Mandela’s real political activity came in the 1990s since before that, he had spent more than a quarter of a century in prison for attempting a coup. However, after his liberation, he continued his human rights work, which allowed the leader to become President of the country in 1994 and abolish the misanthropic policy of institutionalized apartheid. Rassool (2016) [5] notes that during his reign, Mandela carried out a number of essential reforms, and most of them related to education and healthcare. He became not only a national but also a global symbol of the pursuit of justice and equality. Despite the absence of significant economic growth indicators, under his leadership, the citizens of South Africa received numerous freedoms. As a result, when comparing the personalities of Gorbachev and Mandela, one can note that the South African leader’s intransigence allowed him to achieve the desired outcomes more successfully than his Soviet counterpart. The collapse of the USSR was the natural result of Gorbachev’s inability to implement plans for political changes, and, despite the importance of both persons, the results of Mandela’s activities are more evident and significant.


Similar political ideologies of social reforms in the USSR and South Africa in the 1980s-1990s had different outcomes, and the activities of Mikhail Gorbachev and Nelson Mandela as political leaders had a significant impact on the results of the countries’ development. The collapse of the Soviet Union was the result of Gorbachev’s failure to implement the planned modernization programs, while the South African President managed to gain recognition from his people and abolish inhuman and unethical laws. Social transformations were the key development goals of both states, but South Africa coped with these tasks more successfully than the USSR.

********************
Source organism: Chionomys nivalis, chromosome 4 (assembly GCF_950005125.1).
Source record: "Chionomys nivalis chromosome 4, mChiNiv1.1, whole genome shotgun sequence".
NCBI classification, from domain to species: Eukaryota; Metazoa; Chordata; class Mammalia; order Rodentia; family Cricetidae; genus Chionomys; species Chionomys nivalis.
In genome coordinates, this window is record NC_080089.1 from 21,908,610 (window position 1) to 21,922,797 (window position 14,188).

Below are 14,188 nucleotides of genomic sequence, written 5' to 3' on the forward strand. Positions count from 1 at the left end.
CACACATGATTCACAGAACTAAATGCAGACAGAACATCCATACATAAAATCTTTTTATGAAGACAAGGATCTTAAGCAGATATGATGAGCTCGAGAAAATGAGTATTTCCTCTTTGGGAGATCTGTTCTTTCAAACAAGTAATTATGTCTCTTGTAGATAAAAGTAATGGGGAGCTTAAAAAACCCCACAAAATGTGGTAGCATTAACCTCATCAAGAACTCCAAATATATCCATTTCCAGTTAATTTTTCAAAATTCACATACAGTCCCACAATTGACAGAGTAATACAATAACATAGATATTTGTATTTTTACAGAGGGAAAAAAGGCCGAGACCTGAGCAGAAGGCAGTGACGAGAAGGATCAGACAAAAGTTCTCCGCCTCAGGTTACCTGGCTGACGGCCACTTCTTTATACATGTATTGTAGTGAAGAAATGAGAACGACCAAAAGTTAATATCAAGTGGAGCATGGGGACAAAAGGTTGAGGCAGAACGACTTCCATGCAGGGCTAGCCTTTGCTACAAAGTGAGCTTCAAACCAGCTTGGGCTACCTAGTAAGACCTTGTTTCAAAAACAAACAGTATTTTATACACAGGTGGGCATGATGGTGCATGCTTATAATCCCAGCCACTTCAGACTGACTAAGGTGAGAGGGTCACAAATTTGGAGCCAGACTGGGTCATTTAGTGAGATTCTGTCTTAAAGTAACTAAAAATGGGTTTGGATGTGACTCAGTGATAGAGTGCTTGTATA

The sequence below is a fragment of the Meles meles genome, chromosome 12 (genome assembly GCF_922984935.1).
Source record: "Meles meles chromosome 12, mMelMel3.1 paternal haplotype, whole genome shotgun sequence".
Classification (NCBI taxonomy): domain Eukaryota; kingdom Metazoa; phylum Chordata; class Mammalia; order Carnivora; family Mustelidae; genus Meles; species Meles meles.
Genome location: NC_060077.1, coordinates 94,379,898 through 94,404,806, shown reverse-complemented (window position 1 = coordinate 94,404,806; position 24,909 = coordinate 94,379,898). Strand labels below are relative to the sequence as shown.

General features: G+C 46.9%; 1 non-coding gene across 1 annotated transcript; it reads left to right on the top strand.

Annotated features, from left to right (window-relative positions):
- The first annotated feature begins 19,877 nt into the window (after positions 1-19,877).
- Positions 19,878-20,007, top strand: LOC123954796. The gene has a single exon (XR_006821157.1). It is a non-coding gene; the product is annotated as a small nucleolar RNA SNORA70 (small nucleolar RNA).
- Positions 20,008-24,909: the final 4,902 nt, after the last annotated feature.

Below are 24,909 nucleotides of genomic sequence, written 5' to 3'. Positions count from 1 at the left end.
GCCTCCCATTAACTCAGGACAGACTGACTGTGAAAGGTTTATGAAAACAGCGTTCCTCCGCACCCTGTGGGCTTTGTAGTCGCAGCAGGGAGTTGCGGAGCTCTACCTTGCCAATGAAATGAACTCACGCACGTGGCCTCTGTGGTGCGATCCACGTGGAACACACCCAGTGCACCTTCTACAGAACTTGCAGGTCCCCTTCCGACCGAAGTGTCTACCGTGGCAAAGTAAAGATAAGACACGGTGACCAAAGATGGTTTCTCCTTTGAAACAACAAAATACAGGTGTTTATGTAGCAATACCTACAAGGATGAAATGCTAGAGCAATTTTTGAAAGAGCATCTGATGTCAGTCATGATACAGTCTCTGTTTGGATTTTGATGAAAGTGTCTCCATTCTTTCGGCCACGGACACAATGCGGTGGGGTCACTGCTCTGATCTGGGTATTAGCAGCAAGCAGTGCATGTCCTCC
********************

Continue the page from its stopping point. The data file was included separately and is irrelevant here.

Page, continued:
Cooper, Julian. “The Struggle to Save the Soviet Economy: Mikhail Gorbachev and the Collapse of the USSR.” Cambridge Review of International Affairs 30, no. 5-6 (2017): 574-576.

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Foroughi, Payam, and Aida Aidarova. “The Struggle to Save the Soviet Economy. Mikhail Gorbachev and the Collapse of the USSR.” Europe-Asia Studies 70, no. 8 (2018): 1332-1334.

Hahn, Gordon. Russia’s Revolution from Above, 1985-2000: Reform, Transition and Revolution in the Fall of the Soviet Communist Regime. New York: Routledge, 2018.

Johnston, Alexander. In the Shadow of Mandela: Political Leadership in South Africa. New York: Bloomsbury Publishing, 2019.

Rassool, Ciraj. “Red Mandela: Contests of Auto-Biography and Auto/Biography in South Africa.” Kronos 42, no. 1 (2016): 195-213.

Russell, S. Garnett, Sandra L. Sirota, and A. Kayum Ahmed. “Human Rights Education in South Africa: Ideological Shifts and Curricular Reforms.” Comparative Education Review 63, no. 1 (2019): 1-27.